One of the most aggravating things when creating DIY circuits is the making of the PCB.
Up till now, DIY methods require alot of work and time on each board.
If you have struggled with other methods of DIY PCB prototyping you've likely figured out the hard way that they can be frustrating - provide spotty results - and require alot of steps and work.
Well here's another method to throw into the bag of tricks that might just work out for you!
It's really only 3 steps and turns out perfect everytime!!!!
This method has served me very well over and over for dozens of boards!
It uses a vinyl cutter/plotter to create a mask in vinyl to resist the ferric chloride etchant.
WHAT YOU NEED:
- Prepared vinyl mask (if you don't have a vinyl cutter - sign shops and many hackerspaces do!)
- Etchant solution and glass or plastic tray
- Fingernail Polish remover and acetone safe container
- Blank copperclad PCB
- Standard chemical safety materials - gloves, eye protection, etc
That's about it!
We will skim over how to design and cut the pcb design into vinyl and at this point assume that you have a cutter or know someone with access to one (local hackerspace or even a local sign shop!)
It's the same as making any vinyl cut sticker.
See the additional pictures in this intro for some educational pictures of the preparation of a vinyl sticker in this step.
Next Step! - Placing the mask onto the PCB
Step 1: STEP ONE - PLACING THE MASK ONTO THE PCB
This only takes about one minute.
Notice that I'm doing two boards at once!
This is much faster than the iron on method - you don't even have to clean the board or prepare it for the mask!
Place the vinyl mask paper side up and remove the wax paper backing by peeling it up and over.
The clear transfer tape holds the vinyl in place!
Line up the mask and lay it onto the blank PCB.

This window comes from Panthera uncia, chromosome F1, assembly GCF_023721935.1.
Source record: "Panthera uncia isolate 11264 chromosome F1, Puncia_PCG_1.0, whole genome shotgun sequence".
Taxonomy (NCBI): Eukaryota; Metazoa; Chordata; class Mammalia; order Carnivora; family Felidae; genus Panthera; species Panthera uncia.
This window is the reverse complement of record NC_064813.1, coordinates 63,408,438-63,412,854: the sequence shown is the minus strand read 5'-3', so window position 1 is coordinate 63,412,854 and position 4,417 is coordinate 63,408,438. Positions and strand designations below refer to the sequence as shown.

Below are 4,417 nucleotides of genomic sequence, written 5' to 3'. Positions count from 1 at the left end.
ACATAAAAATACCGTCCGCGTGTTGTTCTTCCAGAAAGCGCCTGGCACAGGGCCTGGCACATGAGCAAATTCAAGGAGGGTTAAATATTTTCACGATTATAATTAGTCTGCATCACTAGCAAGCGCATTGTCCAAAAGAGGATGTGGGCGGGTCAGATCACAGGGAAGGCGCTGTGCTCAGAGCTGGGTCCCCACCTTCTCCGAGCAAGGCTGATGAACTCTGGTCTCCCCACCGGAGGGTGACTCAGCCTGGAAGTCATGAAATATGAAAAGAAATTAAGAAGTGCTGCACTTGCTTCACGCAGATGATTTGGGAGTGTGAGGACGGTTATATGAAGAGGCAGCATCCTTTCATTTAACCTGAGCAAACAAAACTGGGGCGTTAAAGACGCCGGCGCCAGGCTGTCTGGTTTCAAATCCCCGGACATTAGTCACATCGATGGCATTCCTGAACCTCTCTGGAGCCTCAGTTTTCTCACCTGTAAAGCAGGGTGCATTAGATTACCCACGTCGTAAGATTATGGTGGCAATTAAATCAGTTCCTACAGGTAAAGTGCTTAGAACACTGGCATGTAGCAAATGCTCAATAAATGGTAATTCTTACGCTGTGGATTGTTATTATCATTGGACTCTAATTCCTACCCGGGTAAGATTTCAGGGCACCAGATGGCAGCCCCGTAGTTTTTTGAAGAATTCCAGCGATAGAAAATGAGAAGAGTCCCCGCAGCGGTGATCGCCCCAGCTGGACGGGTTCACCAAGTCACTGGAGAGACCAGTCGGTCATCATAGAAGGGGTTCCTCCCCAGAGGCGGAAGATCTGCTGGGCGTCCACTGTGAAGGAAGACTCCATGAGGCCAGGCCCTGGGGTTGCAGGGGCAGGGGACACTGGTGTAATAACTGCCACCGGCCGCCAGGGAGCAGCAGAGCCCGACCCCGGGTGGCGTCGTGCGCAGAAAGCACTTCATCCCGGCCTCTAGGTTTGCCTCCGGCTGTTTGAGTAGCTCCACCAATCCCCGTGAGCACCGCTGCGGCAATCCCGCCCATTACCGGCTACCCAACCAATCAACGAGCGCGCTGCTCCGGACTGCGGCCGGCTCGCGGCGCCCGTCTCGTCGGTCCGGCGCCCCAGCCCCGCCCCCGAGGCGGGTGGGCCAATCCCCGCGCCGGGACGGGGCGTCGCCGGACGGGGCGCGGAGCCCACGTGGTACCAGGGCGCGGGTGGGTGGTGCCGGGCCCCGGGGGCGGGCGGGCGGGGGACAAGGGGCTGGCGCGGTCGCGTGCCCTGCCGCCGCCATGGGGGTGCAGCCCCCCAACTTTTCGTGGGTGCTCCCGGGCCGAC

The clear transfer tape makes alignment as easy as it can be!
Once it's down - use a squeegee, plastic card, or just your fingernail to rub the top of the transfer tape thus pushing the vinyl to the board.
Starting from one corner - peel the transfer tape off and the vinyl mask will stay onto the copperclad PCB.
NEXT - STEP TWO Etching the PCB
Step 2: STEP TWO - ETCHING THE PCB
FOLLOW ALL INSTRUCTIONS AND WARNINGS THAT APPLY TO YOUR PCB ETCHANT!
This step is the same with any method of DIY PCB etching!
CAUTION! Regardless of how you make your mask - this is NASTY stuff if you are sloppy or careless.
FOLLOW ALL INSTRUCTIONS AND WARNING THAT APPLY TO YOUR PCB ETCHANT!
Use gloves (stains and chemicals)
Etch in ventilated area (fumes)
Don't be CARELESS or SLOPPY (this can be serious stuff!)
Do not reuse the tray/bath for anything but etchant!
As far as how-to do this step - there are many instructables that cover it.
The best instructions are the ones that come with your etchant chemical.
You MUST ALWAYS follow instructions from your etchant manufacturer.
The basic steps are here in picture - and use paper towels to soak and wipe off any residual solution from your etched board when etching is done..
When doing the final rinse with water (not shown) - again - observe precautions stated on your etchant manufacturer's directions.
DO NOT RINSE IN AN OUTDOOR AREA WHERE ANIMALS FREQUENT!
OK - that's enough BOLD and ITALICIZED warnings for you...
On to the rewards!
NEXT STEP - FINISHING!
Step 3: STEP THREE - REMOVE THE MASK AND BE PROUD!
You can peel the vinyl off by hand - one piece at a time but that would make this method as painful and time consuming as the other DIY PCB methods.
This method requires no work or scrubbing off toner by hand.
You can do 100 PCB's as easy as doing one!
Imagine ironing and scrubbing 100 PCB's. EEK!
Here's the last trick -
Take some standard acetone based fingernail polish remover and soak the board for a minute or two.
The adhesive on the vinyl softens and the vinyl just slides into a nice bundle of synthetic "seaweed" to be scooped up.
The acetone in the polish remover can melt some plastics (notably ABS types) so make sure that your tub is acetone safe or just use a glass dish.
Do not reuse the container for anything but acetone.
Pull out the board... pat dry and rinse in water!
Yep - THAT'S IT!
I told you it was easy!
Step 4: FINISH !!!
I want to give special thanks to Yves Usson for allowing me to use his PCB design in this instructable.
The PCB shown is for a Quadrature LFO (Low Frequency Oscillator) from his amazing modular DIY synth -
The Yusynth at http://www.yusynth.net !
Check it out! It's amazing!
I hope this technique will help you produce perfect pcbs every time, faster, and with less work!
It sure does for me! I can make a dozen PCB's in FAR less time than it takes me to make ONE with the heat transfer/toner method!